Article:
The purpose of this session was to identify the interfaces the current product has and may have with outside people, organizations, and/or systems. We used that understanding to determine which interfaces we need to investigate further and account for when rebuilding the product.
We used a context diagram to guide our discussion about interfaces. We identified all the current and potential providers or users of data (external agents) that our product interacts (or may interact) with and noted each with a sticky note.
Then we noted the specific interfaces each external agent has with the system by drawing them on the whiteboard. Using a whiteboard is helpful because you’ll often find yourself writing one thing, and then changing it as you discuss the specifics further.
The interface discussion was one of the first discovery sessions we did. It helped us to determine other discovery sessions we needed and to identify interfaces with external organizations or other groups inside the organization that needed further coordination and posed higher risks.
The context diagram also provided to be a helpful visual aid that I referenced when I onboarded new members to the team.
Business Process Mapping
The purpose of these sessions was to map out the current state business processes related to the product. We took some time to discuss and map out the current state of the business processes and then discuss opportunities for improvement.
We used information obtained during a demo of the existing product and some initial discussions to identify five high-level processes. We then scheduled a separate session to focus on each process. That gave us the opportunity to keep the group discussing any particular process to key individuals.
We used process modeling to help structure the conversations around the various processes. I would ask our subject matter experts to walk through the process, and I would note key steps or decisions with sticky notes on a whiteboard and write arrows in between the sticky notes to indicate a flow.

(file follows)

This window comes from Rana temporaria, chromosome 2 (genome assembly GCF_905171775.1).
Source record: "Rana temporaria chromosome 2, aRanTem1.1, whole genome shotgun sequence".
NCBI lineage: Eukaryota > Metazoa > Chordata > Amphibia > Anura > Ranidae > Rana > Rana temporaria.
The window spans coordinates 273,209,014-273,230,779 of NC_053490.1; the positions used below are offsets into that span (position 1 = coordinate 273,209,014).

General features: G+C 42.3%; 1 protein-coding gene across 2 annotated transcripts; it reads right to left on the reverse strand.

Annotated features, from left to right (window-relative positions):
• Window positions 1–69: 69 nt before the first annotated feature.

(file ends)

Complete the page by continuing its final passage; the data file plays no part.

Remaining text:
Using a whiteboard in these situations is key because you’ll often uncover new intermediate steps or have to change part or all of your flow when you ask that one question that uncovers a whole new set of understanding, or a much better idea of the process.
We used these process models to gain a better understanding of the business process in general and to identify key product backlog items. They were also helpful along with the context diagram in getting new team members up to speed.
Risks and Assumptions
The purpose of this session was to identify and categorize the main risks and assumptions facing the rebuild effort and identify how we might address those risks.
We used the risk management game to structure the conversation around risks and provide a structure for identifying, classifying, and prioritizing the risks that we faced.
As a result of this discussion, we were able to identify a set of risks that we needed to address in one way or another. We identified plans to address those risks and the people who were responsible for addressing them. A couple of the largest risks had to deal with external interfaces that were not present in the current system. We chose to start working on those interfaces first to make sure we could address the biggest risks facing the product as soon as we could.